The election was called in the midst of our annual trip to Manitoba—and probably in the midst of the vacation travels of many Canadians. We chose to travel the Yellowhead Highway through Jasper, Edmonton, and Saskatoon on our way to Winnipeg. I read a few books about Louis Riel to transport my mind to pivotal events that happened in the Saskatchewan and Red River valleys near this route. Not only were they an engaging read, they refreshed my perspective on the place of the Prairie Provinces within confederation. These events are also related to what I believe is the most important issue in the upcoming election.
I agree with Rex Murphy, when he stated in his CBC opinion piece on June 4, 2015 that the most important issue of the election is how the prospective government will act on the report of the TRC. The apology by PM Harper in 2008 was good and necessary but it is only a beginning. We need to continue to understand the truth about what happened in our history and continue to work at reconciliation between our gracious hosts and subsequent settlers.
The background to the Riel saga was the mass killing of the bison on the plains in order to systematically and intentionally eliminate the indigenous people who relied on the bison for their livelihood. This should be named for what it was—genocide. Although the Museum of Human Rights which we visited in Winnipeg acknowledges the contributions of indigenous people in Canada and lists genocides that have occurred around the world, it neglects to name the genocide of indigenous people that happened on our own soil in the 19th century.
Louis Riel was not only the founder of Manitoba—as finally acknowledged in 1992—but he could also be said to be the father of Saskatchewan and Alberta as well. At his best, he represented the interests not only of the Metis and indigenous people but the French in all of Canada and all settlers on the western prairies and forests [ironically, “Rupert’s Land” was given to the Hudson’s Bay Company by the king of England and sold to the Canadian government by the HBC with seemingly little thought of the residents of the land]. At his worst, Riel was tortured by a combination of mental illness and religious delusion later in his life but the man was a true visionary who saw modern day Canada before it was. He saw Indigenous Peoples, Metis, British, French, and other settlers sharing the land together in mutual peace and goodwill. For his resistance of English Canadian domination he was hanged a week after the last spike was nailed on the Canadian Pacific Railway in November, 1885. In fact, these events are tied together: The push for the completion of the railway was so that troops could be sent west to put down the “rebellion.”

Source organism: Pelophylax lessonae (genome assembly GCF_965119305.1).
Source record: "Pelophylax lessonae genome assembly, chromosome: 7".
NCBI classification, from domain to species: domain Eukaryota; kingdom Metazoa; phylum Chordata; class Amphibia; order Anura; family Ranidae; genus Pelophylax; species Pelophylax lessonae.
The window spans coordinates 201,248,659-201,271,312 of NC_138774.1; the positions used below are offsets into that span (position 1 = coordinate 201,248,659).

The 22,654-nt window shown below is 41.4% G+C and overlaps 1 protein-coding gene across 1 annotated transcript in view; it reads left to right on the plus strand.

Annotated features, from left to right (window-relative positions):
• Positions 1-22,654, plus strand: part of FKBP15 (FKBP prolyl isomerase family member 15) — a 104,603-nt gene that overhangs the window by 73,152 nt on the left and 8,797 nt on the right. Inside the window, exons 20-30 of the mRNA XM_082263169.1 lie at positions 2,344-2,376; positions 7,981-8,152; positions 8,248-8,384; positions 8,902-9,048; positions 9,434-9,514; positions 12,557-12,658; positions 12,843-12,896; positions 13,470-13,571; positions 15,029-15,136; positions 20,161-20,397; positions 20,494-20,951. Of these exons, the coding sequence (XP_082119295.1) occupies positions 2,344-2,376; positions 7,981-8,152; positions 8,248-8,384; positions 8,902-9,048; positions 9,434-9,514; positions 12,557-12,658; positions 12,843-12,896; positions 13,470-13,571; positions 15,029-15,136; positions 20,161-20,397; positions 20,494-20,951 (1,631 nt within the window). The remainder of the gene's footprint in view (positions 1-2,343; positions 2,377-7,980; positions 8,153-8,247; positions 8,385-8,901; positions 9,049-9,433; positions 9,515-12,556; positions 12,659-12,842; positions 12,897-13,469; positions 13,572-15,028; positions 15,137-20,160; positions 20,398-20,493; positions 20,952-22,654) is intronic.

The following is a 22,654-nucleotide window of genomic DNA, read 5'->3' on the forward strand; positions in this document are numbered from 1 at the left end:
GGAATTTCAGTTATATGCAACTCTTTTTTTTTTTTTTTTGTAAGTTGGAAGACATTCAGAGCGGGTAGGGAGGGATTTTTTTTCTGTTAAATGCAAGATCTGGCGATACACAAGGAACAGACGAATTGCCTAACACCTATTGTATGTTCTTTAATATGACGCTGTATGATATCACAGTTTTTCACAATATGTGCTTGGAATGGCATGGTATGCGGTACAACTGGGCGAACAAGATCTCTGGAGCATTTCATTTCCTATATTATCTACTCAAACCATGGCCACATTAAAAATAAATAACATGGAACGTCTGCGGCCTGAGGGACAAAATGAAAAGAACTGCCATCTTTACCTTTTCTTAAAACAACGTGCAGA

(A sad reality that Mennonites will have to deal with is that we benefitted from land giveaways by the Canadian government in the Red River Valley shortly after the Metis resistance in 1869-70 and again after the resistance in 1884-85 on the land between the North and South Saskatchewan Rivers. Were we given land so as to be a “buffer” between desired settlers and undesired native peoples similar to the Ukraine a few centuries earlier?)
The putting down of the resistance movements led by Louis Riel accompanies the oppressive residential school policies initiated by the Canadian government that finally ended only in 1996. This chapter is what the Truth and Reconciliation Commission [TRC] most directly dealt with. We need to speak the truth and name the residential school policy as cultural genocide. What will our leaders have to say about this in the election campaign? As a Christian who values truth and reconciliation, the way I vote will be influenced by the responses on this issue.